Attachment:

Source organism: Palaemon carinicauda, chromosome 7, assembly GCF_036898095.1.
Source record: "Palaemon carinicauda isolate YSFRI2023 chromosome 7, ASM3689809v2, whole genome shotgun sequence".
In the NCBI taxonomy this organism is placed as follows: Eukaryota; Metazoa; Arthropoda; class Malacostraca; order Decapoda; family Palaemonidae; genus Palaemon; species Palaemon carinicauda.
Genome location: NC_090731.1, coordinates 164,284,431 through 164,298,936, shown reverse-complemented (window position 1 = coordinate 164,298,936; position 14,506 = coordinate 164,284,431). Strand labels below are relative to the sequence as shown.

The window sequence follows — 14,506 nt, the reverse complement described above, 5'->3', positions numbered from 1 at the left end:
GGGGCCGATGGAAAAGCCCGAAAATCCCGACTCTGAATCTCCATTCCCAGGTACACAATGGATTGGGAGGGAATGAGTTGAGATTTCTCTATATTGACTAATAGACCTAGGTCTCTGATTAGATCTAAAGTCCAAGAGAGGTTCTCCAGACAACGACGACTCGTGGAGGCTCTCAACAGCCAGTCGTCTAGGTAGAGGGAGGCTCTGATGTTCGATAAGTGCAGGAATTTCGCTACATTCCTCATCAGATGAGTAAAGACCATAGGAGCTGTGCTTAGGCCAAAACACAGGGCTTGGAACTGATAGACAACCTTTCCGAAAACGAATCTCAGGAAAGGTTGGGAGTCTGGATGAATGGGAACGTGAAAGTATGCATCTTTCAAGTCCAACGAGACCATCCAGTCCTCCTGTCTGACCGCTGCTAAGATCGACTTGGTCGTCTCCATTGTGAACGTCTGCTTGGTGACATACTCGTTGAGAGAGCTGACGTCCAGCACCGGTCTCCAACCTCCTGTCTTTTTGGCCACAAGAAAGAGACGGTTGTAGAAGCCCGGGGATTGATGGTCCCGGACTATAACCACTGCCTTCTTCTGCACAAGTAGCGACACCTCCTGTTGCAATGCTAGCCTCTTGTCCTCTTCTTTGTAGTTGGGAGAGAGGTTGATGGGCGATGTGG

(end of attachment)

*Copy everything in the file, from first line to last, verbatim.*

Source organism: Palaemon carinicauda, chromosome 7, assembly GCF_036898095.1.
Source record: "Palaemon carinicauda isolate YSFRI2023 chromosome 7, ASM3689809v2, whole genome shotgun sequence".
In the NCBI taxonomy this organism is placed as follows: Eukaryota; Metazoa; Arthropoda; class Malacostraca; order Decapoda; family Palaemonidae; genus Palaemon; species Palaemon carinicauda.
Genome location: NC_090731.1, coordinates 164,284,431 through 164,298,936, shown reverse-complemented (window position 1 = coordinate 164,298,936; position 14,506 = coordinate 164,284,431). Strand labels below are relative to the sequence as shown.

The window sequence follows — 14,506 nt, the reverse complement described above, 5'->3', positions numbered from 1 at the left end:
GGGGCCGATGGAAAAGCCCGAAAATCCCGACTCTGAATCTCCATTCCCAGGTACACAATGGATTGGGAGGGAATGAGTTGAGATTTCTCTATATTGACTAATAGACCTAGGTCTCTGATTAGATCTAAAGTCCAAGAGAGGTTCTCCAGACAACGACGACTCGTGGAGGCTCTCAACAGCCAGTCGTCTAGGTAGAGGGAGGCTCTGATGTTCGATAAGTGCAGGAATTTCGCTACATTCCTCATCAGATGAGTAAAGACCATAGGAGCTGTGCTTAGGCCAAAACACAGGGCTTGGAACTGATAGACAACCTTTCCGAAAACGAATCTCAGGAAAGGTTGGGAGTCTGGATGAATGGGAACGTGAAAGTATGCATCTTTCAAGTCCAACGAGACCATCCAGTCCTCCTGTCTGACCGCTGCTAAGATCGACTTGGTCGTCTCCATTGTGAACGTCTGCTTGGTGACATACTCGTTGAGAGAGCTGACGTCCAGCACCGGTCTCCAACCTCCTGTCTTTTTGGCCACAAGAAAGAGACGGTTGTAGAAGCCCGGGGATTGATGGTCCCGGACTATAACCACTGCCTTCTTCTGCACAAGTAGCGACACCTCCTGTTGCAATGCTAGCCTCTTGTCCTCTTCTTTGTAGTTGGGAGAGAGGTTGATGGGCGATGTGG